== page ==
For those who need to rebuild, the City of Santa Rosa has created new policies, which include:
• Expediting the review process for hillside development and design review.
• Waiving fees for discretionary planning, demolition and temporary housing permits.
• Allowing residents to live in temporary housing units––such as manufactured, tiny homes, and RVs––on their properties while rebuilding.
• Allowing residents to build detached accessory dwelling units (ADUs) to live in while they are rebuilding their main residence, and offering incentives for such units.

In late January, the County of Sonoma’s Resiliency Permit Center was on track to open on February 13 at 2550 Ventura Avenue in the county administration complex. It will be found just outside the existing Permit Sonoma office (also known as the Permit and Resource Management Department). At a special meeting of the Board of Supervisors, the county signed off on a three-year contract with an outside firm to accelerate the permitting process for homeowners whose properties were destroyed or damaged in unincorporated areas of the county. Plans call for applications to be processed within five business days or less for plan checks, and three business days for rechecks. Rebuild permits will be on a reduced fee schedule and based on the individual size of each structure. The center’s hours had not been determined at press time.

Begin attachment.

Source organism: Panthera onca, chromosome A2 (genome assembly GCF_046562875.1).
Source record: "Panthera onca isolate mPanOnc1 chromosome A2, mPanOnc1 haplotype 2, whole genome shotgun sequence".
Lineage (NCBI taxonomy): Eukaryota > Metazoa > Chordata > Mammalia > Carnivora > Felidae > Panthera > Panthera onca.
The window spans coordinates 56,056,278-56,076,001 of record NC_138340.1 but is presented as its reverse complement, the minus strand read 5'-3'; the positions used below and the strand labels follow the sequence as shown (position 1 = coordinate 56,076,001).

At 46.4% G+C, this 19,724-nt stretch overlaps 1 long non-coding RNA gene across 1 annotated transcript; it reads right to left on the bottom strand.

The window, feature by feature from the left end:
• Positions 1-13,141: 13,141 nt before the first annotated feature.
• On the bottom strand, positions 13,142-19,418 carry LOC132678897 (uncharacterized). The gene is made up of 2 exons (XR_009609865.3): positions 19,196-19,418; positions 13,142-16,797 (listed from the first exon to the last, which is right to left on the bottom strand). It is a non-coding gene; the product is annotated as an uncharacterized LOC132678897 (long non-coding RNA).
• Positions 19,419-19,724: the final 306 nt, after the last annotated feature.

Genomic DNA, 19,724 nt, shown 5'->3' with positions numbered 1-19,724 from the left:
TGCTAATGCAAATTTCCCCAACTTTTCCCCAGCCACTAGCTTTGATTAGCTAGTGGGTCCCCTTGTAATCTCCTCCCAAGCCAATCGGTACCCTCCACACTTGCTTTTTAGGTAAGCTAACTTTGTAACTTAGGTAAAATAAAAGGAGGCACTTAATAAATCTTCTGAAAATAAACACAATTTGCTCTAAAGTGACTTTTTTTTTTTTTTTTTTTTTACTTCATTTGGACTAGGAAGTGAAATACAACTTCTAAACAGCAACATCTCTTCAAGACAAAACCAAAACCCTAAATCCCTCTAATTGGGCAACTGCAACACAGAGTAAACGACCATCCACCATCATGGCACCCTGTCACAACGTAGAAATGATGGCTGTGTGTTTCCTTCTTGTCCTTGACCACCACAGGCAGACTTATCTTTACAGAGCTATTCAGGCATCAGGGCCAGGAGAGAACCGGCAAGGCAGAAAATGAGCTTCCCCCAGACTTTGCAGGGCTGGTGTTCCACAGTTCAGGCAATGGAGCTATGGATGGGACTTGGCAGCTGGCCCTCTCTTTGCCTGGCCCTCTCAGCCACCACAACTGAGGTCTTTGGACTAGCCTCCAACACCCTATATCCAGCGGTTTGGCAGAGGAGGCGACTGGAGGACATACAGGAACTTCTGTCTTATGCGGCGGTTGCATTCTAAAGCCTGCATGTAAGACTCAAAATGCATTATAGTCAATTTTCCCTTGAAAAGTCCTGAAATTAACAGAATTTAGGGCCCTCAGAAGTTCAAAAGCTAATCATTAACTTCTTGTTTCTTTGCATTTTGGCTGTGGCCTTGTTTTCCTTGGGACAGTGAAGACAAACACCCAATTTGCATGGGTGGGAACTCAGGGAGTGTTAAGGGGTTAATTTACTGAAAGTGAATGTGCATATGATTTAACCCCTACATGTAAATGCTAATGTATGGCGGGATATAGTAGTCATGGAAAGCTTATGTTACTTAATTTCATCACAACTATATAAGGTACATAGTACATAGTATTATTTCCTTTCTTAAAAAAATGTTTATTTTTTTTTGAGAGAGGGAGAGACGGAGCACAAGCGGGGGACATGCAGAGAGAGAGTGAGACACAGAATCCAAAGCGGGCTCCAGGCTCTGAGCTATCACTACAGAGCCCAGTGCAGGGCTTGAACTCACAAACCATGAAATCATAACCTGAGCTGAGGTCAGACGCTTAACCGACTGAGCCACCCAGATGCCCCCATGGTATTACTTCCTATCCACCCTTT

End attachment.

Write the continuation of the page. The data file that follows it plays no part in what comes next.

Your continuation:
“We want to be a partner to fire survivors, not a roadblock,” said Supervisor James Gore in a prepared statement. “The Resiliency Permit Center will help people rebuild quickly and efficiently, cutting the red tape and getting people back on their feet as soon as possible.”

Insurance drives decisions

Earlier this year, the removal of fire debris was progressing rapidly throughout the wildfire burn zones in Sonoma County. Currently, 90 percent of the debris was expected to be removed countywide by the end of February.

“The debris removal process will be imperfect, but it will get done, and then we move forward on the permitting for rebuilds,” said James Gore, chairman of the county board of supervisors, in late January.

Concurrent with debris removal, Gore says, has been the complicated insurance process for affected homeowners, many of whom are bogged down with completing whole-house inventories before rebuild values can be established.

“It’s not going to be a sprint to figure out every insurance situation, and insurance will drive the decisions for each rebuild,” he says. “You can randomly talk to 100 people who lost their homes, and maybe 25 percent are happy with how their insurance company has handled their situation. Another 30 percent say they are concerned that their insurer seems to be taking a long time to work out details. Then you have another 30 percent who say the insurance process isn’t going well for them at all, and the last 15 percent are so frustrated with their insurer they’re ready to go to court.”

Demographics will also drive many of the decisions to rebuild, Gore says. “In the Fountaingrove neighborhood, where some homeowners are selling their lots, I overheard a real estate agent say that some of them are retired, older, and they just don’t want to spend the ‘head space’ of four or five years to rebuild. They will go buy another home.”